The #Lyrids meteor shower is due to peak this night (21-22 April 2020) so it’s well worth staying up and looking up. Conditions are ideal as the moon is new – we just have to hope the few clouds in the sky keep moving over the island and out to sea.
The radiant will rise due North East and the best time to watch is after midnight when the Lyrids Peak with a frequency of around 10-15 per hour. If that’s too late for the kids to be up (or be woken) you can meteor watch earlier when the radiant will be still be low over the horizon.
The Lyrids Meteor Shower is caused by the debris trail of the Comet #Thatcher (not the Margaret one). The radiant, or the point where the majority of the meteors appear to be originating from, falls close to the constellation Lyra, hence the name, Lyrids.
Meteor showers are observed with the naked eye. No telescope or binoculars. Lie on your back and look up at the night sky to the right of the bright star Vega (but not only). Remember meteors are transient natural phenomena so just chill and be happy when you catch one shooting across the dark sky. Read more about how to meteor watch at http://www.gozospacelab.com/perseid-meteor-shower/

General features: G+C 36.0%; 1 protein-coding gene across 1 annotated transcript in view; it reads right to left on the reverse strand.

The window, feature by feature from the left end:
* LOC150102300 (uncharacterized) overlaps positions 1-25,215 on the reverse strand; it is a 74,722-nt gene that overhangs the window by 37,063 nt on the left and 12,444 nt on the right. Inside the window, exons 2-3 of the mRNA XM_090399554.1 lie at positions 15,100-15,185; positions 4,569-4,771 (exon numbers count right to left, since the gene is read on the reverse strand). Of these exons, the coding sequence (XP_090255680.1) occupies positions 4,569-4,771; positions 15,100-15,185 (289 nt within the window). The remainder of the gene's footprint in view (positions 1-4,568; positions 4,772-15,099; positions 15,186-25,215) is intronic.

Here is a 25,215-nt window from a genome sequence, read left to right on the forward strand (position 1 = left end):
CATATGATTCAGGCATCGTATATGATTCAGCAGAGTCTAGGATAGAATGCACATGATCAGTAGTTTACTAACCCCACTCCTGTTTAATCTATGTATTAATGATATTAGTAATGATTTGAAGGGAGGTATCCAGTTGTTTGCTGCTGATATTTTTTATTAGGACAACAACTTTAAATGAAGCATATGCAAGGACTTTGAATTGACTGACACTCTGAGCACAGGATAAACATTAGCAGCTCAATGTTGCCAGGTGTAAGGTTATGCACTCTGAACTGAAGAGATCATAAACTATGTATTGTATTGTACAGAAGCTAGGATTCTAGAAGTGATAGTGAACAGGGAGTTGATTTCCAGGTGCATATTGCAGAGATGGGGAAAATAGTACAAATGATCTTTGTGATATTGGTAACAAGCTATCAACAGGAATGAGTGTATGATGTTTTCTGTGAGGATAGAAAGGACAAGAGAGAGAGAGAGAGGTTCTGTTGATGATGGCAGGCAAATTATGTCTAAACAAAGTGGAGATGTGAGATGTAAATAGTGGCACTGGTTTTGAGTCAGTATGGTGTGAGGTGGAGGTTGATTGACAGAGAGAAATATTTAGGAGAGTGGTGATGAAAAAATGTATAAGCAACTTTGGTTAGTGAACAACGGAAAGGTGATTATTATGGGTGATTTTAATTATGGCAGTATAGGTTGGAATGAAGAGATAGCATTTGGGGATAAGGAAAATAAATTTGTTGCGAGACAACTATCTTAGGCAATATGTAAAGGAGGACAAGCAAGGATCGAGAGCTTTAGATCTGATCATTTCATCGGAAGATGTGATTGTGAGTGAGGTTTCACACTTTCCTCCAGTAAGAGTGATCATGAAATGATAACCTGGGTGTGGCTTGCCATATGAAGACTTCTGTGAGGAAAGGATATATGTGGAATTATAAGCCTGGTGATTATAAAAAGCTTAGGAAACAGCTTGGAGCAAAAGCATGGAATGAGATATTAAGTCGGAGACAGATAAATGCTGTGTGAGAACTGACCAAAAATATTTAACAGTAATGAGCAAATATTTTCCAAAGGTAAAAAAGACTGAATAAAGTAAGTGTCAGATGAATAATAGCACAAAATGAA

If you’re so inclined tally up the number of meteors you observe, the length of time you were watching the skies and your location. Email us at firstname.lastname@example.org or on messenger at Spacelab 🚀
#astronomy #stargazing #kids #meteors #space #exploration #comets #gozo #gooutside #thinkbeyond